Today, the very first airmail service is used to break a siege. The University of Houston's College of Engineering presents this series about the machines that make our civilization run, and the people whose ingenuity created them.
Bismarck's Prussian troops had Paris under siege in September, 1870. They surrounded the city and cut its communication lines. One reason Paris managed to withstand the siege for five months was her airmail service. And since this was 33 years before the Wright Brothers flew, you may well wonder what I'm talking about!
I'm talking about balloons. The first hot air and hydrogen balloons had flown in Paris 86 years before the siege. Balloons had seen their first serious military use ten years before, in the American Civil War. Lincoln set up an air balloon corps in 1861.
For two years the American armies in the East had been pretty static. The Union Army had ten balloons in service most of that time. They rose on tether lines to reconnoiter enemy positions. Some even used telegraphy to communicate with the ground.
Those balloons were useful until the war started moving faster than the few balloons could. The corps disbanded in 1863. But it'd established that you can gather information from the air.
Now, seven years later, Paris had an urgent need to communicate with the outside world. The French were already using tethered balloons to observe the enemy. Now they decided to set up an air mail service. They sent out a call for every existing balloon in Paris and they set up shops for building far more balloons.
In all, 66 balloons left Paris carrying information to France beyond the German lines. Most flights were made at night. In all, the balloons delivered 102 passengers and 11 tons of mail. The mail amounted to 2-1/2 million letters. The balloons also delivered 400 carrier pigeons for return mail. To bring mail back by pigeon, the French outside Paris used early photography to reduce 16 pages of text to a 1¼" by 2" piece of film. But pigeons are unreliable. Only one in eight ever arrived back.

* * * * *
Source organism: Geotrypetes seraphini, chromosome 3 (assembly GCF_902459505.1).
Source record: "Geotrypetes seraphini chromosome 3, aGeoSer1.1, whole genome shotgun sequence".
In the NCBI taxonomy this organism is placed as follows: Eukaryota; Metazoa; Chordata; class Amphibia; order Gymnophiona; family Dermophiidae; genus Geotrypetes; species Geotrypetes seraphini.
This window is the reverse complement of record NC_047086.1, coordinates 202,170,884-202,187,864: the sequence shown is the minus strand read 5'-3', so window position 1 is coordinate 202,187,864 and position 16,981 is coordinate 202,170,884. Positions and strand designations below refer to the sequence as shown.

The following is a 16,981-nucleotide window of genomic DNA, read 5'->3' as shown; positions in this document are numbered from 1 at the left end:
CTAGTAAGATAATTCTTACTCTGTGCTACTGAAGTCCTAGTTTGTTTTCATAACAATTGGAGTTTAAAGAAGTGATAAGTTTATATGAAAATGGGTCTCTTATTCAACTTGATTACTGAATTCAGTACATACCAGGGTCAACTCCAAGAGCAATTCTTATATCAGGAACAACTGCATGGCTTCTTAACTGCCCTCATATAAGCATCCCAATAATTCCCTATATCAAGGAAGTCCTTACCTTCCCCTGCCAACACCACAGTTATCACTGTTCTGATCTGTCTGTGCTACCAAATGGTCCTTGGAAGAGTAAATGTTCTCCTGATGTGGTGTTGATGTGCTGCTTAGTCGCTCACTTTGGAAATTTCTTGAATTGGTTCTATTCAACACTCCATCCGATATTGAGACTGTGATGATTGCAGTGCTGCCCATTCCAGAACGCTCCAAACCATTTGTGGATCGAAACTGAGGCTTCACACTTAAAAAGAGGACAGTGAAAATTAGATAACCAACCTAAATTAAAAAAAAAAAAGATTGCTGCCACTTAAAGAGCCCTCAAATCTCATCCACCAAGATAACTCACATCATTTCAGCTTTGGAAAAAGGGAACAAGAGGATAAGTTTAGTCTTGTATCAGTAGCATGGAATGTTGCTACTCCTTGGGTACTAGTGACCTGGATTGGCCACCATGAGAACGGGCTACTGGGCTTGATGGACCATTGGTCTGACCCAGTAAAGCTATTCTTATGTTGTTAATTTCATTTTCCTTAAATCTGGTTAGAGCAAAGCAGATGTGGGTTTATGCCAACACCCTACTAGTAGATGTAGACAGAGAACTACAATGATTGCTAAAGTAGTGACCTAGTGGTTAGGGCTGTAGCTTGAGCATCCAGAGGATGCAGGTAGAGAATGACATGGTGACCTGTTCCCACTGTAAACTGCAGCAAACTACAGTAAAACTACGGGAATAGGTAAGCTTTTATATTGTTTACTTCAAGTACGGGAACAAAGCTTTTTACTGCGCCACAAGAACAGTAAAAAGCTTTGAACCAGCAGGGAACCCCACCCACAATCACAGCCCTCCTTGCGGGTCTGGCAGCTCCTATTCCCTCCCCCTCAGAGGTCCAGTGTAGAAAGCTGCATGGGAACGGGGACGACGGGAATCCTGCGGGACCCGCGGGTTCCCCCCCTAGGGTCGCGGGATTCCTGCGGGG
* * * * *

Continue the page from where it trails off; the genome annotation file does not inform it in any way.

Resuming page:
The balloonists had their troubles too -- but less than anyone expected. Two were lost at sea. Six were captured by the Germans when they landed. When others came down behind enemy lines, their pilots managed to deliver the mail anyway. One landed on an island off the coast of Brittany. The most dramatic flight was one that landed in a Norwegian forest after an astonishing 875-mile trip. One flight carried the Minister of the Interior. He landed in an oak tree. But he landed safely nonetheless.
Getting back into Paris was another matter. You can't control where balloons go. So Paris lost an aeronaut on every flight. Several tried to catch favorable winds and fly back in. None succeeded. The very last flight out, made on January 28, 1871, carried news of the Armistice.
So the point had been made. Flight meant communication. This was the harbinger of enormous change. The world had been altered in ways that would reach far beyond one more forgotten war.
I'm John Lienhard, at the University of Houston, where we're interested in the way inventive minds work.
Mackworth-Praed, B., Aviation: The Pioneer Years. Seacaucus, NJ, Chartwell Books, Inc., 1990, Chapter 2.
For more on balloons in the siege of Paris, see Episode 1492.
An early photo of the first balloon out of Paris during the Siege